Season seven is not TNG’s greatest, which is unfortunate, but there are a few gems scattered throughout the duds. “Interface,” however, is not one of these, though it certainly isn’t as terrible as some of the episodes this column will cover. The episode could have been so much more, but instead, we get a story with the potential to play to TNG’s strengths that for some reason simply falls flat. I find that flatness especially frustrating considering that “Interface” could have provided LaForge with long-overdue character development, but the episode misses that mark.
The episode opens with LaForge testing a new technology—an interface that allows LaForge to control a probe via his VISOR ports. They plan to use the interface to allow LaForge to investigate the wreckage of the USS Raman, which has been discovered in the atmosphere of Marijne VII after a mission to collect samples of same. During preparations to use the probe aboard the derelict shop, Picard receives word that the Hera has disappeared with all hands aboard. While Starfleet plans to continue the search, no one expects to find any sign of the ship or her crew, and Picard finds himself faced with the unpleasant task of notifying LaForge that his mother, the Hera’s captain has been lost. He gives LaForge the option to recuse himself from the mission, and LaForge refuses on the grounds that he has nothing to grieve because his mother is not dead.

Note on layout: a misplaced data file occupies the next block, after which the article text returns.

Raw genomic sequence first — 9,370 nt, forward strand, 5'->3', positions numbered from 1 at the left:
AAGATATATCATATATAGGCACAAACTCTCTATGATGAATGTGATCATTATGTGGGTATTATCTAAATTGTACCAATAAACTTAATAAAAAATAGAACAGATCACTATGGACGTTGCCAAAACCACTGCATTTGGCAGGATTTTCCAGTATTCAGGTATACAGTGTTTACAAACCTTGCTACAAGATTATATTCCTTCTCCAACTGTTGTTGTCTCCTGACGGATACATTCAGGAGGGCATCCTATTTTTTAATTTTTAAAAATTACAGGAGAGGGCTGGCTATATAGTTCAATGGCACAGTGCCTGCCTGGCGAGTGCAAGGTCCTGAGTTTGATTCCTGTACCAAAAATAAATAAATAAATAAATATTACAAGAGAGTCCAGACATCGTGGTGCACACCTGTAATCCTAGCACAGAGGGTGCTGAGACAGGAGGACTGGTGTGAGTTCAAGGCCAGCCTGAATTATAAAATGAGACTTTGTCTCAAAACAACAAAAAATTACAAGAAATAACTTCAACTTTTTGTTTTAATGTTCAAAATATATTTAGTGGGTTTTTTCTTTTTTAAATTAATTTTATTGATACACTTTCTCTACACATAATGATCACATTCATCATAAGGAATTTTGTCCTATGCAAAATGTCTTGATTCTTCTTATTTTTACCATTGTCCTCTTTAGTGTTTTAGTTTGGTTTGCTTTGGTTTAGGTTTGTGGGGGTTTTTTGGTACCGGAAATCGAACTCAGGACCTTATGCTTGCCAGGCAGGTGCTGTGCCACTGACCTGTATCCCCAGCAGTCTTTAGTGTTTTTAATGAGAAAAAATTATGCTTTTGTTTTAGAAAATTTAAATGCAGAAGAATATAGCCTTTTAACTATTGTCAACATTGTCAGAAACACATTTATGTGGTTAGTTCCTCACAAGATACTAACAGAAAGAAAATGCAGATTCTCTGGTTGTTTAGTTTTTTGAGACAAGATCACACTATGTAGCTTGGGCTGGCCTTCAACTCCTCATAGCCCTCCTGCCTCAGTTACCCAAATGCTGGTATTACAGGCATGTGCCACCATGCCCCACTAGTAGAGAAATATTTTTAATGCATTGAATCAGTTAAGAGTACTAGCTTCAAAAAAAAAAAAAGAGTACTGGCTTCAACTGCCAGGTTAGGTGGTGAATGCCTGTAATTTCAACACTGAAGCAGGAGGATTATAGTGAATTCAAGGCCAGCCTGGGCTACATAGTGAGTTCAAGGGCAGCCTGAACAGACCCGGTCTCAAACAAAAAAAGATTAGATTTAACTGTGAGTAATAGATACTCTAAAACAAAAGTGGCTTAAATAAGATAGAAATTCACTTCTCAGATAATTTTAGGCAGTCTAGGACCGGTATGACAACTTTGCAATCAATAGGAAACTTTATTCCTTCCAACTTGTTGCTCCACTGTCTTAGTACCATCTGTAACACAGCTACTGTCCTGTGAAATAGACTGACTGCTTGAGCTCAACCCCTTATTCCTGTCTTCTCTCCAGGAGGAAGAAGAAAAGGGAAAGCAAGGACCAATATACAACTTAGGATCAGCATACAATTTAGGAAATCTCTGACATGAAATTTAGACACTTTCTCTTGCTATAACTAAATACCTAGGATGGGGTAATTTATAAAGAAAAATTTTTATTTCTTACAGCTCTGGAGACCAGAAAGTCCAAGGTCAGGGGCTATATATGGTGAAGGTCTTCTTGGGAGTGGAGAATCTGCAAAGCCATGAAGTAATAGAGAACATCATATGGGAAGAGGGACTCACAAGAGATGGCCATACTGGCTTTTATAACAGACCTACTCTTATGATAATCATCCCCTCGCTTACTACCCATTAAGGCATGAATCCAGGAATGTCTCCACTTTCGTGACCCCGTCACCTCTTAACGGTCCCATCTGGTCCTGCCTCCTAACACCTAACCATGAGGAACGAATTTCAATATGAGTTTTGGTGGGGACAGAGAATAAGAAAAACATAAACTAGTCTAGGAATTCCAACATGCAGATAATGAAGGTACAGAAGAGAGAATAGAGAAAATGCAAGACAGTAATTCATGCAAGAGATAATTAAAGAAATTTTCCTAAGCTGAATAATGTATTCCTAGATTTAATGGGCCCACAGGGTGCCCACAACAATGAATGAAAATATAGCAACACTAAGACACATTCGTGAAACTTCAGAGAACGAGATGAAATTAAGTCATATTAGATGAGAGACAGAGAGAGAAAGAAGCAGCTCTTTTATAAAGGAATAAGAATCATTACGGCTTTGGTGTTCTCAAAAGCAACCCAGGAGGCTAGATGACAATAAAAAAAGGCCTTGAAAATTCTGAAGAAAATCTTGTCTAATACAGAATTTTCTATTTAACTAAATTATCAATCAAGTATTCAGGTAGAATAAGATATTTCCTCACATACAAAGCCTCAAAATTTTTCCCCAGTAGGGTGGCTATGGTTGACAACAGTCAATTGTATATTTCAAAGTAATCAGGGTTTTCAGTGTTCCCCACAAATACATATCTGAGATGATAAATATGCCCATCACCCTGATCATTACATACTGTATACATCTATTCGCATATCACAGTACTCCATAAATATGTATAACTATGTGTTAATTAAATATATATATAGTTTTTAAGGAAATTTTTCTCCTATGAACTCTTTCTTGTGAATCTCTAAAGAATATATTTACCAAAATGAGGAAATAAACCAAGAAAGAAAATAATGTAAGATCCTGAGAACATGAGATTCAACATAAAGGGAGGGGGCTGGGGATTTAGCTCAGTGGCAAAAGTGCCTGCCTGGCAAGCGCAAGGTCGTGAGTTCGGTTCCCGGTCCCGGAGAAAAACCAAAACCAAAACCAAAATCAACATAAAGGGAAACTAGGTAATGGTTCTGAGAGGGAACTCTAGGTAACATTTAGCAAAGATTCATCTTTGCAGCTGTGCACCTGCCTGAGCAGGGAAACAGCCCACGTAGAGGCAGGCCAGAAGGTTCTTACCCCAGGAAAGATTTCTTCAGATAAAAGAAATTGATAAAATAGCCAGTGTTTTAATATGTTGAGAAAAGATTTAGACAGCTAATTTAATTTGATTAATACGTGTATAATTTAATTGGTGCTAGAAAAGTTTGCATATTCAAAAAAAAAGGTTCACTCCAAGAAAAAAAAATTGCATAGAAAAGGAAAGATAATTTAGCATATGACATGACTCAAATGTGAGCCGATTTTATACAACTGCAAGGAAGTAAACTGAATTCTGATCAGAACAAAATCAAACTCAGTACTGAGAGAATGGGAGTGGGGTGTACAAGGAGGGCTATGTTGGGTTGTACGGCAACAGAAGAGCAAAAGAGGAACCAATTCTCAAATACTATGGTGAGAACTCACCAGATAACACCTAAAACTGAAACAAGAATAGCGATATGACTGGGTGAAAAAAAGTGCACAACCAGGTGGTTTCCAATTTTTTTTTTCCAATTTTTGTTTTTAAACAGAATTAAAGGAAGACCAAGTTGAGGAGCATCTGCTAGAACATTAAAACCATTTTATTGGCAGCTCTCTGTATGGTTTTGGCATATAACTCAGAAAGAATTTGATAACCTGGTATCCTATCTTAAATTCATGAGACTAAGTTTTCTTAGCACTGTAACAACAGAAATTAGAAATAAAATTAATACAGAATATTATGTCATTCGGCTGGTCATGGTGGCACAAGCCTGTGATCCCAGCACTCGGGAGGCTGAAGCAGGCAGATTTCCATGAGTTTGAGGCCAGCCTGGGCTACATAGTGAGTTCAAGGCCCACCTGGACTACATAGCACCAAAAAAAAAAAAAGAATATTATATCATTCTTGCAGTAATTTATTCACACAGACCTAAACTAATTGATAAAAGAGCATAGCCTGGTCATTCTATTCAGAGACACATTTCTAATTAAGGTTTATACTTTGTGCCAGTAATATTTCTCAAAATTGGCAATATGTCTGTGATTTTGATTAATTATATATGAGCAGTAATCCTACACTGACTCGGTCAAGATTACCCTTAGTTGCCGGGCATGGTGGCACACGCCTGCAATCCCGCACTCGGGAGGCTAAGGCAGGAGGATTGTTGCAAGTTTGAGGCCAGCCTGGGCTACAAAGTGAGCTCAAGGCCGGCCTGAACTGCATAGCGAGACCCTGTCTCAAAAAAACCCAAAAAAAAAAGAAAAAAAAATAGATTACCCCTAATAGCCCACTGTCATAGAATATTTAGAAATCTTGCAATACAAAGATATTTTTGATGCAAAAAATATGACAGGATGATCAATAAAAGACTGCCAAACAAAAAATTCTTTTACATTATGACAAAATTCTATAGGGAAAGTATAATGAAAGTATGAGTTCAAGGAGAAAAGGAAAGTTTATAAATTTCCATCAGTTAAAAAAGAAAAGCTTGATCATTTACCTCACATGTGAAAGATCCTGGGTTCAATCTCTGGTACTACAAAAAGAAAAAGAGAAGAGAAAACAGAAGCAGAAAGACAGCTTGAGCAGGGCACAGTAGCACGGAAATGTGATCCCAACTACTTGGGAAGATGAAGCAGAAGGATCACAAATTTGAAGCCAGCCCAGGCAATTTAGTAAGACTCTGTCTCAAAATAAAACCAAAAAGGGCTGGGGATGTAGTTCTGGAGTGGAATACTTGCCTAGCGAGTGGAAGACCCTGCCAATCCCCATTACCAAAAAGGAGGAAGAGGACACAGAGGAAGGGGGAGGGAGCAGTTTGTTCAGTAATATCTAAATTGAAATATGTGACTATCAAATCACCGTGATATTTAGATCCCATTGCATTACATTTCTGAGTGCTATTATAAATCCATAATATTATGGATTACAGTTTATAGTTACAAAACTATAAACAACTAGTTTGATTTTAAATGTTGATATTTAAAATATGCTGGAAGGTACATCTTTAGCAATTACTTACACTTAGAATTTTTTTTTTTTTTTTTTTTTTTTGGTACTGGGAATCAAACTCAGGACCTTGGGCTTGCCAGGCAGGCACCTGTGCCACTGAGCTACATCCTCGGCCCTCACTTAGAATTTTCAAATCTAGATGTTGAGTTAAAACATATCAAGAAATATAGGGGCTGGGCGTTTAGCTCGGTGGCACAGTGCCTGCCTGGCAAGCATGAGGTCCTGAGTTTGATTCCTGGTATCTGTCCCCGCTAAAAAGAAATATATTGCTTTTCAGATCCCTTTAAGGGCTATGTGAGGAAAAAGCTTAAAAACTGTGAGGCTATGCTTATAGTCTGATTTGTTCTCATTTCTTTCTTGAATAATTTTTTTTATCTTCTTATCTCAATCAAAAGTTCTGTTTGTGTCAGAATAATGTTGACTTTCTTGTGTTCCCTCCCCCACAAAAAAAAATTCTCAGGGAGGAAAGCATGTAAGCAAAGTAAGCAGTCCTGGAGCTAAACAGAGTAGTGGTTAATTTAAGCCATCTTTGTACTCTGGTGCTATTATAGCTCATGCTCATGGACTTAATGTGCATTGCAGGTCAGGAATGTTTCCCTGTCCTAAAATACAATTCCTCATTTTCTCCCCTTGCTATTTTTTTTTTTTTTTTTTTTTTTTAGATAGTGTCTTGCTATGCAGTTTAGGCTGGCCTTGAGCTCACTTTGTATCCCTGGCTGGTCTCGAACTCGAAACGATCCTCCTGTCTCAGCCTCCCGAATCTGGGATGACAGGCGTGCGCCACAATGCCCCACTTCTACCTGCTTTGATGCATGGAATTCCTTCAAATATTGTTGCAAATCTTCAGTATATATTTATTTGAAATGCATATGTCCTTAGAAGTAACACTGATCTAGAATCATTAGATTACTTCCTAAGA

The Enterprise crew successfully deploys the probe to the Raman, and via the interface, LaForge discovers the entire crew dead on board. Back on the Enterprise, Dr. LaForge discusses Captain LaForge’s memorial service with his son, and Geordi refuses to consider that his mother might truly be dead. Back on the Raman via the interface, LaForge sees his mother who tells him that the Raman must be lowered into the atmosphere because the Hera is on the planet’s surface.
LaForge tries to convince his shipmates that he actually saw his mother, but Data can find no evidence that he did. Picard sends LaForge to Counselor Troi. Their session goes so well that LaForge, still strongly in denial, walks out. In the conference room, Picard, Riker, LaForge, and Data discuss how best to retrieve the Raman and the remains of her crew. A distracted LaForge demands to know what they plan to do to rescue the Hera and proceeds to explain how the Hera could have been trapped on the surface via a warp funnel. Data admits that while technically possible, LaForge’s wild theory is highly unlikely to be correct. Undaunted, LaForge returns to the lab and initiates the interface in order to use the probe to send the Raman into the lower atmosphere, directly disobeying Picard’s order with Data’s help. Dr. Crusher and Captain Picard rush to the lab to find LaForge in distress and at maximum tolerance levels with the interface connection. Picard wishes to cut the connection, but Crusher believes doing so will send LaForge into potentially fatal neural shock.